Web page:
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Since MKR token holders decide every aspect of the Maker Protocol, its governance role is also its usefulness. When a voting smart contract is launched, one MKR token equals one vote. Just as they would add liquidity to smart contract liquidity pools, MKR token holders add their stake in a vote-locked smart contract.

In addition to voting, MKR encourages responsible economic activity. If Maker’s lending ecosystem is overloaded with too much debt, MKR’s supply is increased as a backup. Because it devalues ​​the price of each MKR, it discourages irresponsible risk taking.

How Manufacturer Loan Issuance Works

Many dApps are linked to the Maker protocol to issue loans. One of them is Oasis.app. When a user wants a loan through such a dApp, the Maker Protocol issues a smart contract called Collateralized Debt Position (CDP).

Let’s say a borrower wants to collateralize their CDP loan with ETH, Ethereum’s native cryptocurrency. ETH is then used to mint the DAI stablecoin through Maker Vault. In other words, ETH serves as collateral for the loan, issued in DAI.

Once the loan is paid off, the minted DAI tokens are burned, i.e. permanently removed from the circulating supply.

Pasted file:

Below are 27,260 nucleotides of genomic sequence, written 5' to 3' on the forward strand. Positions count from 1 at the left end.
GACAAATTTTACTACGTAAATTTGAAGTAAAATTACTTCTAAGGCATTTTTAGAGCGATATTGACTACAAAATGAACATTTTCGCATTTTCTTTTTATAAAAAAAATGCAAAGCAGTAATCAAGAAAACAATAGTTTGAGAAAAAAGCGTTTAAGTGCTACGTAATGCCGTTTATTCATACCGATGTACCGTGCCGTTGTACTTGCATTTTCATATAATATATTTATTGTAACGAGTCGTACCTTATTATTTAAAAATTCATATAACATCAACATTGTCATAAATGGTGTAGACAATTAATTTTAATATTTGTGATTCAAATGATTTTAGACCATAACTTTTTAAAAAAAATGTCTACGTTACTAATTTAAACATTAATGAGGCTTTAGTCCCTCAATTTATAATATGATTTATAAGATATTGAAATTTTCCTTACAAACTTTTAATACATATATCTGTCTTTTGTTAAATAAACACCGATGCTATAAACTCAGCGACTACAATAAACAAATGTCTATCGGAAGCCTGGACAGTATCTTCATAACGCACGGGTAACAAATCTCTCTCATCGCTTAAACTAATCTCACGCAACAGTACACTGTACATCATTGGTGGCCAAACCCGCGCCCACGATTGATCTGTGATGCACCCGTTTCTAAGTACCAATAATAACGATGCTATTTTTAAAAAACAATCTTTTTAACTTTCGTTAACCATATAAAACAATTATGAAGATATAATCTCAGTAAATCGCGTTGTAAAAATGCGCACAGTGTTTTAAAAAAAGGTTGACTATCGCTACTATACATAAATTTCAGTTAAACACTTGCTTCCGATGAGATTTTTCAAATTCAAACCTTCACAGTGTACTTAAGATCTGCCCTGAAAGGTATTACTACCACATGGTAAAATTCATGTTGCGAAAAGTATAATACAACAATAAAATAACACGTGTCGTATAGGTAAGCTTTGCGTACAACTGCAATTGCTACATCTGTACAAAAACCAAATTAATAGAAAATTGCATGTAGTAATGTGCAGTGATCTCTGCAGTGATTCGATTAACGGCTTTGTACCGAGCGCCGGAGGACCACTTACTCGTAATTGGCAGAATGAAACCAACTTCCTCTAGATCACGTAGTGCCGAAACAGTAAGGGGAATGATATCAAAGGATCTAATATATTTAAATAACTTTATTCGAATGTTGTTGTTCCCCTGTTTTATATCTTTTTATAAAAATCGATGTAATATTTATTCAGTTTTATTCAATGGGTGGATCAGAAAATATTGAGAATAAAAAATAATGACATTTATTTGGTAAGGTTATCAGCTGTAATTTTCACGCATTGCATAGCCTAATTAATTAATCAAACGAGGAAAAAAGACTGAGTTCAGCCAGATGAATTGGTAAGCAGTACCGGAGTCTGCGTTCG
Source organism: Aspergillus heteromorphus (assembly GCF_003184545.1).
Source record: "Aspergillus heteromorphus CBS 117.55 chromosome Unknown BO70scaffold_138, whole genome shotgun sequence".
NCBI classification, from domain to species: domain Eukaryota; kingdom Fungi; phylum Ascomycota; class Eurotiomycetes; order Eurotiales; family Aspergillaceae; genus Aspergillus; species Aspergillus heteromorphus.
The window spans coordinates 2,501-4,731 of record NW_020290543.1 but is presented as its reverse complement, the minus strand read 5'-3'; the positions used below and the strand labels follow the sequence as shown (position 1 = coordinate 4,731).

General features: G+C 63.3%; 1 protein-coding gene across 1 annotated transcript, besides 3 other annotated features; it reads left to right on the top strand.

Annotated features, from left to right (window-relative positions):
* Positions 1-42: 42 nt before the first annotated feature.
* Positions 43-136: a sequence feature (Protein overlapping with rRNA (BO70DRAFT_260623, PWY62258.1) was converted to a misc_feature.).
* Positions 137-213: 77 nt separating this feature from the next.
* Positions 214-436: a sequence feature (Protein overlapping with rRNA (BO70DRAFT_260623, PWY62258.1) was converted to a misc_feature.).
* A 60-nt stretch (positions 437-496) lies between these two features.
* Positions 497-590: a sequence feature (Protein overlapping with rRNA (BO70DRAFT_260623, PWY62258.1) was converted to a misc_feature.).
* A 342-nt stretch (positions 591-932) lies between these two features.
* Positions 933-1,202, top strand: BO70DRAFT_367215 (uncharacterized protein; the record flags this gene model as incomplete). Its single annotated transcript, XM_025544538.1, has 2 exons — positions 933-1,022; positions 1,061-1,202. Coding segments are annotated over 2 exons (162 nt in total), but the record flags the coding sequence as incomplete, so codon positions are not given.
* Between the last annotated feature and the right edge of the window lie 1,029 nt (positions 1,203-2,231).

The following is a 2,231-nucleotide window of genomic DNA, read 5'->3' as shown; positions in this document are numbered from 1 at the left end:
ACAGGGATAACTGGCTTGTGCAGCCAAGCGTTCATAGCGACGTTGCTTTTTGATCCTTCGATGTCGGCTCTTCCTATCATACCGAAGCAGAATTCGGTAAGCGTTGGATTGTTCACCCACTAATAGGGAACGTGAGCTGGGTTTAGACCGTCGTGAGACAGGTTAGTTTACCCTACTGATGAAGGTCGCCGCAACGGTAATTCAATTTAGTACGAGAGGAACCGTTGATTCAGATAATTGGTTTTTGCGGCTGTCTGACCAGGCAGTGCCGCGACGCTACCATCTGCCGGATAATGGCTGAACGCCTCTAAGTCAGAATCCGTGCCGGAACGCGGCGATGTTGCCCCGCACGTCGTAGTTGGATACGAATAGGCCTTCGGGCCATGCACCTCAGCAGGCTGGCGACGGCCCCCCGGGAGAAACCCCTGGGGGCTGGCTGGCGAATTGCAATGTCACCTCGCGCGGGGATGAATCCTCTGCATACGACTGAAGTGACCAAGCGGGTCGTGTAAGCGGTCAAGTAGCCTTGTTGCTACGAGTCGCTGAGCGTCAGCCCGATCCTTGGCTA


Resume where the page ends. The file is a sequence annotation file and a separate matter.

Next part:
Manufacturer (MKR) Tokenomics

When MakerDAO first launched in December 2017, it issued 1,005,577 MKR tokens, as its maximum bid. In September 2022, 97% of this supply was in circulation. At its highest price, MKR reached $6,339 in May 2021, reaching a market capitalization of $5.98 billion during a bullrun.

As mentioned earlier, although MKR has a maximum supply, it can always be changed by a vote, depending on the amount of debt in the system. For this reason, the value of MKR moves with the winds of the market.

For example, if the supply of DAI stablecoins exceeds the baseline needed to secure loan collateral, the excess is used to buy MKR tokens and burn them. When this happens, the circulating supply of MKR is reduced, which usually increases its price, in accordance with the economic law of supply and demand.

In addition to decentralized exchanges, like Uniswap, the Maker Token is available on all major exchanges, such as Binance, Coinbase, Kraken, and OKX.

Series Disclaimer:

This article in the series is intended for general guidance and informational purposes only for beginners participating in cryptocurrencies and DeFi. The content of this article should not be construed as legal, business, investment or tax advice. You should consult your advisers for all legal, business, investment and tax implications and advice. The Defiant is not responsible for lost funds. Please use your best judgment and exercise due diligence before interacting with smart contracts.